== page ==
Kirkus
Copyright © Kirkus Reviews, used with permission.

The Today Show host considers with gentle affection her close relationships with her grandparents.Over the past couple years, Hager has lost both her paternal grandmother and grandfather, Barbara Bush and former President George H.W. Bush, and her maternal grandmother, Jenna Welch. (Her maternal grandfather died many years earlier.) The author fondly reminisces about the time she spent with them in Texas and at the Bush family compound in Maine as well as the bonds her children were able to form with their great-grandparents. Along the way, Bush proffers amusing anecdotes about her experiences of life in the White House with both her grandparents and her parents, her courtship and marriage, her pregnancies, the challenges of life as a working mother, and her abiding love for her children. She includes advice from her grandfather (Nobody likes an overbearing big shot), letters from her grandparents, a letter she and her sister wrote to Sasha and Malia Obama, letters she wrote to her grandparents after their deaths, and Times I Have Cried (a Partial List), which includes at all Kleenex commercials and at parent-teacher conferences, when I hear glowing reports. Though she generally avoids discussing politics, Bush defends her father from the personal criticism she believes the press loaded on him, and she makes it clear that she's not a fan of the current administration. Those looking for surprises or revelations should look elsewhere. The curated version of Hager that emerges falls right in line with her TV persona, and those who enjoy her company on the small screen will likely appreciate it here, as well.A carefully self-monitored peek into the private life of the Bush family. Copyright Kirkus Reviews, used with permission.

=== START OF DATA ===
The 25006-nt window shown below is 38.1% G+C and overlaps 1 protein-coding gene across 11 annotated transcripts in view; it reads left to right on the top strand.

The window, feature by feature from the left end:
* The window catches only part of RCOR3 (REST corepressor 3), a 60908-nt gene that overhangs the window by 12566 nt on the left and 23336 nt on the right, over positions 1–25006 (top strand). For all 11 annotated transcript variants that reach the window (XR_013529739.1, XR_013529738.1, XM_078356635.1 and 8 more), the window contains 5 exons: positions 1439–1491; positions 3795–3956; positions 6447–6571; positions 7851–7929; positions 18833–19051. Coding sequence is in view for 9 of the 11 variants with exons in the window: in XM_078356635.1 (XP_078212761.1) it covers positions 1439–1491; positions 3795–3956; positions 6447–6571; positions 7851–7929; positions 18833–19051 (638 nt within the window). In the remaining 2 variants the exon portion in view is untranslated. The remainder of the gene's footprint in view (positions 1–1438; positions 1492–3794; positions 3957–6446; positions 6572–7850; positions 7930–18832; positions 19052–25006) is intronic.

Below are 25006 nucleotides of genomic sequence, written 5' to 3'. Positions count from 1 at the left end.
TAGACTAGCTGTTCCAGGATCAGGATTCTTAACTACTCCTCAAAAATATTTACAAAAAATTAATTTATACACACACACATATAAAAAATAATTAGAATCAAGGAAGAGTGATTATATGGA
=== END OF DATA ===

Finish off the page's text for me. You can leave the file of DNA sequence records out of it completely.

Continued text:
Kirkus
Copyright © Kirkus Reviews, used with permission.

The Today Show host considers with gentle affection her close relationships with her grandparents. Over the past couple years, Hager has lost both her paternal grandmother and grandfather, Barbara Bush and former President George H.W. Bush, and her maternal grandmother, Jenna Welch. (Her maternal grandfather died many years earlier.) The author fondly reminisces about the time she spent with them in Texas and at the Bush family compound in Maine as well as the bonds her children were able to form with their great-grandparents. Along the way, Bush proffers amusing anecdotes about her experiences of life in the White House with both her grandparents and her parents, her courtship and marriage, her pregnancies, the challenges of life as a working mother, and her abiding love for her children. She includes advice from her grandfather (“Nobody likes an overbearing big shot”), letters from her grandparents, a letter she and her sister wrote to Sasha and Malia Obama, letters she wrote to her grandparents after their deaths, and “Times I Have Cried (a Partial List),” which includes “at all Kleenex commercials” and “at parent-teacher conferences, when I hear glowing reports.” Though she generally avoids discussing politics, Bush defends her father from the personal criticism she believes the press loaded on him, and she makes it clear that she's not a fan of the current administration. Those looking for surprises or revelations should look elsewhere. The curated version of Hager that emerges falls right in line with her TV persona, and those who enjoy her company on the small screen will likely appreciate it here, as well. A carefully self-monitored peek into the private life of the Bush family. Copyright © Kirkus Reviews, used with permission.